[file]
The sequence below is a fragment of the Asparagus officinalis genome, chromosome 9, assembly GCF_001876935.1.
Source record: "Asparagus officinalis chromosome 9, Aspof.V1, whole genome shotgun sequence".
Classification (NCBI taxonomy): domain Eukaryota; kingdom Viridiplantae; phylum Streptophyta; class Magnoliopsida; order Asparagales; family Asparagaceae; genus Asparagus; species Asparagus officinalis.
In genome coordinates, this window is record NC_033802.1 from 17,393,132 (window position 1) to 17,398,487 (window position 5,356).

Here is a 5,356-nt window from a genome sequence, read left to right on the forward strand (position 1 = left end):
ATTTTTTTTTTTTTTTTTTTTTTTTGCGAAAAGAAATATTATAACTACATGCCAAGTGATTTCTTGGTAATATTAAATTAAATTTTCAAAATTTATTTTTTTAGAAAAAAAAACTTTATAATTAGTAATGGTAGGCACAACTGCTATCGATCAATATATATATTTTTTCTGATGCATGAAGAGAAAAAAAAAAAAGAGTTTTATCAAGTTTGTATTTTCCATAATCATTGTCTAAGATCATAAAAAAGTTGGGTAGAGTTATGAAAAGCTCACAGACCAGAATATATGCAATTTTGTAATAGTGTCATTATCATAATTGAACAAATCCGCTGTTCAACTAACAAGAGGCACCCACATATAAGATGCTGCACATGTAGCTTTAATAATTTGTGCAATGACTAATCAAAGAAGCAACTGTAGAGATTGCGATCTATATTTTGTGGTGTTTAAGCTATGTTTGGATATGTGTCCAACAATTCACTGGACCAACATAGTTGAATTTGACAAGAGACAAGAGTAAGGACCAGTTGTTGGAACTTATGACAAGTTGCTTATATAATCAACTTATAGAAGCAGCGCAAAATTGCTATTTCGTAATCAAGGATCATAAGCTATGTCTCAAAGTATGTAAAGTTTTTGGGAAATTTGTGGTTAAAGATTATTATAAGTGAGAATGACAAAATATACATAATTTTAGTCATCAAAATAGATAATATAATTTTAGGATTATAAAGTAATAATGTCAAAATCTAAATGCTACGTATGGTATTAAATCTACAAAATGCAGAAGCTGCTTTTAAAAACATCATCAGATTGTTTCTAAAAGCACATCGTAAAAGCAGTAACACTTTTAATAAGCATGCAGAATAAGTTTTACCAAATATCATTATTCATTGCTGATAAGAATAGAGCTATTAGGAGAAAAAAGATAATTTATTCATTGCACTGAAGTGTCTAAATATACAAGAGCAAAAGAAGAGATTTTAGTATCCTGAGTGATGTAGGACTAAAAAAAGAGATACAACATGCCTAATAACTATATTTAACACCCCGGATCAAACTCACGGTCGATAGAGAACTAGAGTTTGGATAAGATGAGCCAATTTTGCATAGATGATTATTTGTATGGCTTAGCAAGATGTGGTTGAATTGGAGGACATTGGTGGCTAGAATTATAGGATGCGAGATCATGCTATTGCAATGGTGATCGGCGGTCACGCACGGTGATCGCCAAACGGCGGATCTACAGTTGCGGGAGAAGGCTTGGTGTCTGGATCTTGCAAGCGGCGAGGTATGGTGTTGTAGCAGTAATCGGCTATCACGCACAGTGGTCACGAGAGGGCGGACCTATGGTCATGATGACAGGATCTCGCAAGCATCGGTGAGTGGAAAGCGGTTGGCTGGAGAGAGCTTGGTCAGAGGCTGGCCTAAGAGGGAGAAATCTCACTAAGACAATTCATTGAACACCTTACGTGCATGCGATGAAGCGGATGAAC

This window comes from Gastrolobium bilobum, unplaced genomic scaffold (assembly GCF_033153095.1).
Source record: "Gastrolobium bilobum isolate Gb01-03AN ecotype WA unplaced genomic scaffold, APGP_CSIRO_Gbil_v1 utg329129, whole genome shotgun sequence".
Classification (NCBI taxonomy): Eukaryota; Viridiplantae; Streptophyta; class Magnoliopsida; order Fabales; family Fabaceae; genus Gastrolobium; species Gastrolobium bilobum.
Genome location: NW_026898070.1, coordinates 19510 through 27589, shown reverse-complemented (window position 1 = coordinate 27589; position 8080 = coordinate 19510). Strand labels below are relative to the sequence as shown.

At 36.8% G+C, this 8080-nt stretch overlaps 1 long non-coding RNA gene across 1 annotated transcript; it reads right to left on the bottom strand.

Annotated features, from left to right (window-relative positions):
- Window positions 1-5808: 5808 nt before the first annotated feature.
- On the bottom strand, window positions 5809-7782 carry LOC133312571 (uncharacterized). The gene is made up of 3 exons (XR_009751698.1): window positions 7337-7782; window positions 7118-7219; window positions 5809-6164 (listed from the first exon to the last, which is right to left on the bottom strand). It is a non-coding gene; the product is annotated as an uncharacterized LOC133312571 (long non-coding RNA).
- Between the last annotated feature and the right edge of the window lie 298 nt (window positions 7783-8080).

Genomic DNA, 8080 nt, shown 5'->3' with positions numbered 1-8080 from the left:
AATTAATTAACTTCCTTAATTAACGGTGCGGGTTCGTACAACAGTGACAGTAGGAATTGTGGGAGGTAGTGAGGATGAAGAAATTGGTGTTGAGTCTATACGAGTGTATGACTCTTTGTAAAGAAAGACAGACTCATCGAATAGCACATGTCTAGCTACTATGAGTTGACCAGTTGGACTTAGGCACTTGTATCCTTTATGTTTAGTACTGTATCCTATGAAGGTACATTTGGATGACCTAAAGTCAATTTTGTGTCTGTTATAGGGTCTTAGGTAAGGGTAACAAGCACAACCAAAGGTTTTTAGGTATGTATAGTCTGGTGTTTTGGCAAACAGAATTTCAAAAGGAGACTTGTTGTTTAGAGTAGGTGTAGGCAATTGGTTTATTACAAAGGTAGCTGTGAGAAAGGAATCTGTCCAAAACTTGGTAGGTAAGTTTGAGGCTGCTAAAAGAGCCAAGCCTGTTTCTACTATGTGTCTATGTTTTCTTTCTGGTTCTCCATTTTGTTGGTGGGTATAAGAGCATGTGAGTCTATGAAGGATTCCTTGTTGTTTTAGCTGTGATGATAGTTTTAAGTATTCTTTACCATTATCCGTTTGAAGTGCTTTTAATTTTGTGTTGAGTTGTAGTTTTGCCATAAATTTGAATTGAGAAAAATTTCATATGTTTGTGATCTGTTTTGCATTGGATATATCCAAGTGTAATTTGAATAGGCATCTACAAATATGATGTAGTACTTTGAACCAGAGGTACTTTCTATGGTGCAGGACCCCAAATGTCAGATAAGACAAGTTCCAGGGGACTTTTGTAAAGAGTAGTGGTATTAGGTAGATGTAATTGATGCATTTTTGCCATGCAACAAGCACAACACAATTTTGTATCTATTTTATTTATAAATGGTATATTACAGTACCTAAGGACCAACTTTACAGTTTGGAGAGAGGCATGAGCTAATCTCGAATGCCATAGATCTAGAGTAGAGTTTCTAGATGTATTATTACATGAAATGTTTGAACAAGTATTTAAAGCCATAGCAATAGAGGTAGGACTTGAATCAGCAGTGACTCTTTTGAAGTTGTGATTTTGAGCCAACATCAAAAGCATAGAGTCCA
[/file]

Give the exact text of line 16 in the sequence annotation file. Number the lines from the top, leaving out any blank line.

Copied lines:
Genomic DNA, 8080 nt, shown 5'->3' with positions numbered 1-8080 from the left: